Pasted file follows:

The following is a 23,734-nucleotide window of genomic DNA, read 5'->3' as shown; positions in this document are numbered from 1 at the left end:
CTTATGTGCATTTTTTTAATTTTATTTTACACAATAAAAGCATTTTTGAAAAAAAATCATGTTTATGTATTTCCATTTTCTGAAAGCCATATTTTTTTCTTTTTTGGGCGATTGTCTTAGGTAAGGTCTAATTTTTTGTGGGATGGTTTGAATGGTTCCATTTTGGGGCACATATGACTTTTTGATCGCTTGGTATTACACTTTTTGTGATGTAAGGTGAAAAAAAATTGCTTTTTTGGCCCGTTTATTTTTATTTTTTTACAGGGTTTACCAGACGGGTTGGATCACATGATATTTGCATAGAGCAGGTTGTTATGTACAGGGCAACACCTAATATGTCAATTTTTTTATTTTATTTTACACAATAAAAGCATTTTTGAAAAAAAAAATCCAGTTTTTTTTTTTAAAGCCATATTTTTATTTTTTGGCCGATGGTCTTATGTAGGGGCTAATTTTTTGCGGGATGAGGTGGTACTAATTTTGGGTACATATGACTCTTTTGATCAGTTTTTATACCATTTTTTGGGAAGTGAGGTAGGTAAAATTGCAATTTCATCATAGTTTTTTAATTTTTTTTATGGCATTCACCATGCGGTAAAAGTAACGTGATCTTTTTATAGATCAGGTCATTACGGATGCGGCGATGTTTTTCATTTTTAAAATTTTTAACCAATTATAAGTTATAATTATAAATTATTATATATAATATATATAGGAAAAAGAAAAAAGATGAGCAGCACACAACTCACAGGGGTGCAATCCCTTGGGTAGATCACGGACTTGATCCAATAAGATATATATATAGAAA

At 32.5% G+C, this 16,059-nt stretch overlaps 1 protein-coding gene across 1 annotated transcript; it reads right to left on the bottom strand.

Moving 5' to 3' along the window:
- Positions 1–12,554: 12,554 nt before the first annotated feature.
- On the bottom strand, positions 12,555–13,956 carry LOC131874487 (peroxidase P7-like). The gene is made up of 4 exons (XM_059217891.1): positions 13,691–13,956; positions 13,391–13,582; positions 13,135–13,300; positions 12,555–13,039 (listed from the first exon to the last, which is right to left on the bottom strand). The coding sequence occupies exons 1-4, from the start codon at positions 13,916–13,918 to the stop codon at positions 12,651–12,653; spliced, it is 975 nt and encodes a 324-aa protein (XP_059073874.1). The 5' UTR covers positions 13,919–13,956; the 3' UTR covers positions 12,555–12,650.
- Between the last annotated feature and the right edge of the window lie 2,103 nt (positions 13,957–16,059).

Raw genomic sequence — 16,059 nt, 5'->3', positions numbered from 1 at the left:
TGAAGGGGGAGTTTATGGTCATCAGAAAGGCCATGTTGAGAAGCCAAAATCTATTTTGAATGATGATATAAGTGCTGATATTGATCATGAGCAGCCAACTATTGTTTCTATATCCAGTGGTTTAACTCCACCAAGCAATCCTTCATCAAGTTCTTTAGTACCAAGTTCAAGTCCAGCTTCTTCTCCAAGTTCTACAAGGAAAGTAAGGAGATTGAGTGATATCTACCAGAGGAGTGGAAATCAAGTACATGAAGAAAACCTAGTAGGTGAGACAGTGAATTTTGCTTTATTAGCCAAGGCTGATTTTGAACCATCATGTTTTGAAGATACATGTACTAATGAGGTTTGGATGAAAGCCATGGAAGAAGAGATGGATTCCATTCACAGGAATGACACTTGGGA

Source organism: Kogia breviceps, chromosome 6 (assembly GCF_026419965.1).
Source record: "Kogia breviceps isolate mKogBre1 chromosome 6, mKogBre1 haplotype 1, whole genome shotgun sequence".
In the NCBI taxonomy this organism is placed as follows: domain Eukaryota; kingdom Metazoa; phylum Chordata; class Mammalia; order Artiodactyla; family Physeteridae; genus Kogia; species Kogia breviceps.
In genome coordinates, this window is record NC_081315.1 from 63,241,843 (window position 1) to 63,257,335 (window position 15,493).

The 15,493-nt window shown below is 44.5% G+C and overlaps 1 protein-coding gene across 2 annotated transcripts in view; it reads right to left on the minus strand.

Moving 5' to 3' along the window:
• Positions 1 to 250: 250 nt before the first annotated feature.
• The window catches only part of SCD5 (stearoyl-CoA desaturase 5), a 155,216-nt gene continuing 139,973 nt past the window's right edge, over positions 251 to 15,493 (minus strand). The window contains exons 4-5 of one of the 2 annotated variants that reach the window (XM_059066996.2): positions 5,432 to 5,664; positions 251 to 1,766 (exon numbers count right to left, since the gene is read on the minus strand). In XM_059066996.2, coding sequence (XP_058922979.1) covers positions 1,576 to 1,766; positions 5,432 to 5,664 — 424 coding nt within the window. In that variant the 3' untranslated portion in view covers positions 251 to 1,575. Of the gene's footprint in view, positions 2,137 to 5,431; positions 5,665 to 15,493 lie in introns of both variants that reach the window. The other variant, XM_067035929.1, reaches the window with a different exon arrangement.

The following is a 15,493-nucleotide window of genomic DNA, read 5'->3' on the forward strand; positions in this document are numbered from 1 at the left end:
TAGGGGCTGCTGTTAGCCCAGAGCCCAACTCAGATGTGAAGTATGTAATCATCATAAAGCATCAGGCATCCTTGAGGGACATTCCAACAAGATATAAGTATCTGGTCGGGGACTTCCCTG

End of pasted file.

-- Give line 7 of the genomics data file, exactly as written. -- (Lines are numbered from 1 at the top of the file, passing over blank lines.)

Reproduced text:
- Between the last annotated feature and the right edge of the window lie 2,103 nt (positions 13,957–16,059).